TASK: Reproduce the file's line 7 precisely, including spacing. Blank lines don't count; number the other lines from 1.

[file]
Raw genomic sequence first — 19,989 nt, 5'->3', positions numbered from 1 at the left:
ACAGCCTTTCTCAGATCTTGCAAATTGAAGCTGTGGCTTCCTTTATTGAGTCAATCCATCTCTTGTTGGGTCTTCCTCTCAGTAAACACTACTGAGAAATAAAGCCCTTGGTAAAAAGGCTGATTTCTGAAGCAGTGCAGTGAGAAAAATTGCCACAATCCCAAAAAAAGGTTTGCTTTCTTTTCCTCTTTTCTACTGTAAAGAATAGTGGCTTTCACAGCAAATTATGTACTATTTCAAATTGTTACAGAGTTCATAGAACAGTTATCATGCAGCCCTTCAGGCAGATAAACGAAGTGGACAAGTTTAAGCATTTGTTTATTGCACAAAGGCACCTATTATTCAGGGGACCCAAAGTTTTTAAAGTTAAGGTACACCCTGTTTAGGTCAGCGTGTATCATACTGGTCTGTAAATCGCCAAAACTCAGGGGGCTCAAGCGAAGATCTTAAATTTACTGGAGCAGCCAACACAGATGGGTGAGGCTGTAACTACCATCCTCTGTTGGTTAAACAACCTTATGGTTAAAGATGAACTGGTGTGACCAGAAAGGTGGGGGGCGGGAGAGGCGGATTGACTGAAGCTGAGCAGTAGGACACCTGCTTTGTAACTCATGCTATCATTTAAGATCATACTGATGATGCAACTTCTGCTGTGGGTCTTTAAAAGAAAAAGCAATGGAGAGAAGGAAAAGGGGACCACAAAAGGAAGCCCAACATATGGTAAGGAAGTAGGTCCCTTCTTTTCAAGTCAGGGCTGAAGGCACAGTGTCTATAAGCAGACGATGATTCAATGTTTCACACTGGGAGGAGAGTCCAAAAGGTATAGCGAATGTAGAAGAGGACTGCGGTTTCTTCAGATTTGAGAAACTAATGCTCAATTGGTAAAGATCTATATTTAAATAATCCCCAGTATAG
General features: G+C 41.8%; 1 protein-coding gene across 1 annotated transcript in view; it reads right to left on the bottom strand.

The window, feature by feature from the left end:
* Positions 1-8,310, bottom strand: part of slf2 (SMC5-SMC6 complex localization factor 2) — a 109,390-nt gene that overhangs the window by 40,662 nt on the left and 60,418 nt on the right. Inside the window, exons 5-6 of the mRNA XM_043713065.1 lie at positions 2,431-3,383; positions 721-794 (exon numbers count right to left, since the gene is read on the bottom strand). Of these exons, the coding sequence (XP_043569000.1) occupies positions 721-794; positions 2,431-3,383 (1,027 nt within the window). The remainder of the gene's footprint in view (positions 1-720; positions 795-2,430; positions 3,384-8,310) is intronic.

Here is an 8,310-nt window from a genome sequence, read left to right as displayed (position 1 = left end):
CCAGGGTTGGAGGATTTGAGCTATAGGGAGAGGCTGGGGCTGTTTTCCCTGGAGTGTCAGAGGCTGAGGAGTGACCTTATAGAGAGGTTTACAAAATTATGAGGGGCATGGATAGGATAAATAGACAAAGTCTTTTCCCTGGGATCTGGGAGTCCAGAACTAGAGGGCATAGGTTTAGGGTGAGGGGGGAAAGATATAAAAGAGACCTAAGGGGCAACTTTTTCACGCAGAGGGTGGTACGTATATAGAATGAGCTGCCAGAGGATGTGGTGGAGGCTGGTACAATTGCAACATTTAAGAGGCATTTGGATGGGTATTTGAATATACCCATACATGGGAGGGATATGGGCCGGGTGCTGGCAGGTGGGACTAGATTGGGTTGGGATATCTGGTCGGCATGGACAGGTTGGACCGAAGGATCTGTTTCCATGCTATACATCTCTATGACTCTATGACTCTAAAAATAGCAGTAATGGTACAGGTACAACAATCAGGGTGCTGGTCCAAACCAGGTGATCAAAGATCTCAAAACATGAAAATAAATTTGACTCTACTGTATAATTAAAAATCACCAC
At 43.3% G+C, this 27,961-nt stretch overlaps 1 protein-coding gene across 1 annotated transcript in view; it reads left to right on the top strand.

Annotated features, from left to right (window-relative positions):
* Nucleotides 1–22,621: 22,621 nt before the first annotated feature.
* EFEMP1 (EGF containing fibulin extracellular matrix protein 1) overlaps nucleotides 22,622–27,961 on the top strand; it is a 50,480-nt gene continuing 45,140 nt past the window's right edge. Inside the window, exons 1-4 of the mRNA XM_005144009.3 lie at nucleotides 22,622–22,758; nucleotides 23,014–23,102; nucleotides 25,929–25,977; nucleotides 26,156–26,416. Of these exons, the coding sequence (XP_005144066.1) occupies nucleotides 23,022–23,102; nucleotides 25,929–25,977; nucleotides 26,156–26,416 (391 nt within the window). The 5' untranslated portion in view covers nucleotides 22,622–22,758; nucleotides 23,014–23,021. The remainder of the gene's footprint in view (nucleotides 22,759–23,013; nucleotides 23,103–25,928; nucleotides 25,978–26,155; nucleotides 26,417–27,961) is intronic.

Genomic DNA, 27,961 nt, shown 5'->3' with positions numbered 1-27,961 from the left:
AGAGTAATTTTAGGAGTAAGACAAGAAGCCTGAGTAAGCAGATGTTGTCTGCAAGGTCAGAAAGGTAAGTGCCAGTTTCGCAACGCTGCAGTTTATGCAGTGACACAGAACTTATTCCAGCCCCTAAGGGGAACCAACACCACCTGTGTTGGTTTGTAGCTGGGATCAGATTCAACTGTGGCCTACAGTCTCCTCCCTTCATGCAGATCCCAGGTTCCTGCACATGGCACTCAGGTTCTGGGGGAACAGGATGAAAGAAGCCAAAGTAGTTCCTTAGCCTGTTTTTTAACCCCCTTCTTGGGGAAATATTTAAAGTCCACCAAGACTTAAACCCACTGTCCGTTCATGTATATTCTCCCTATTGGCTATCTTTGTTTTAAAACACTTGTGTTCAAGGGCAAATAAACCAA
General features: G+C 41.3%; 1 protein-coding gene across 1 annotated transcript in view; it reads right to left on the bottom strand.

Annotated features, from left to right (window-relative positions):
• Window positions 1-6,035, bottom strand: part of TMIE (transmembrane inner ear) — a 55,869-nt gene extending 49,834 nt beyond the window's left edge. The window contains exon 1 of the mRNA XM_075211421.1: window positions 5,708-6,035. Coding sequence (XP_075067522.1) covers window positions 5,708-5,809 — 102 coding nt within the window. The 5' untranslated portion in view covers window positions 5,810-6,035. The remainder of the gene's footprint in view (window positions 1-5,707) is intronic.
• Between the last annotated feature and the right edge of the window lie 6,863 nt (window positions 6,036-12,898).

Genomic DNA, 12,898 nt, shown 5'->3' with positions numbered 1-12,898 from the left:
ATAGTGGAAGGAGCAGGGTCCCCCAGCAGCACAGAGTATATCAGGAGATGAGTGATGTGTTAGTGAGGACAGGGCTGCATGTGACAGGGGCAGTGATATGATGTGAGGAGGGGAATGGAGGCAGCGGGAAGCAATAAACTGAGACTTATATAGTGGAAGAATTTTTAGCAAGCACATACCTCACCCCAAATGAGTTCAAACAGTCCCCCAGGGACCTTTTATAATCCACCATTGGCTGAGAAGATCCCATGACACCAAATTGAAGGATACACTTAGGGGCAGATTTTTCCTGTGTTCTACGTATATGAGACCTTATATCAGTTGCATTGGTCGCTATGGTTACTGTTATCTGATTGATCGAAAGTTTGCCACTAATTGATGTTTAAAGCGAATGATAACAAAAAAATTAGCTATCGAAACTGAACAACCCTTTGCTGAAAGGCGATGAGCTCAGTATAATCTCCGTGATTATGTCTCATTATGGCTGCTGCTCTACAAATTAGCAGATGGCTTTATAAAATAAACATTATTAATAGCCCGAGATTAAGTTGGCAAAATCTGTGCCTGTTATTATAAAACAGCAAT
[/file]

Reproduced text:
CCAGGGTTGGAGGATTTGAGCTATAGGGAGAGGCTGGGGCTGTTTTCCCTGGAGTGTCAGAGGCTGAGGAGTGACCTTATAGAGAGGTTTACAAAATTATGAGGGGCATGGATAGGATAAATAGACAAAGTCTTTTCCCTGGGATCTGGGAGTCCAGAACTAGAGGGCATAGGTTTAGGGTGAGGGGGGAAAGATATAAAAGAGACCTAAGGGGCAACTTTTTCACGCAGAGGGTGGTACGTATATAGAATGAGCTGCCAGAGGATGTGGTGGAGGCTGGTACAATTGCAACATTTAAGAGGCATTTGGATGGGTATTTGAATATACCCATACATGGGAGGGATATGGGCCGGGTGCTGGCAGGTGGGACTAGATTGGGTTGGGATATCTGGTCGGCATGGACAGGTTGGACCGAAGGATCTGTTTCCATGCTATACATCTCTATGACTCTATGACTCTAAAAATAGCAGTAATGGTACAGGTACAACAATCAGGGTGCTGGTCCAAACCAGGTGATCAAAGATCTCAAAACATGAAAATAAATTTGACTCTACTGTATAATTAAAAATCACCAC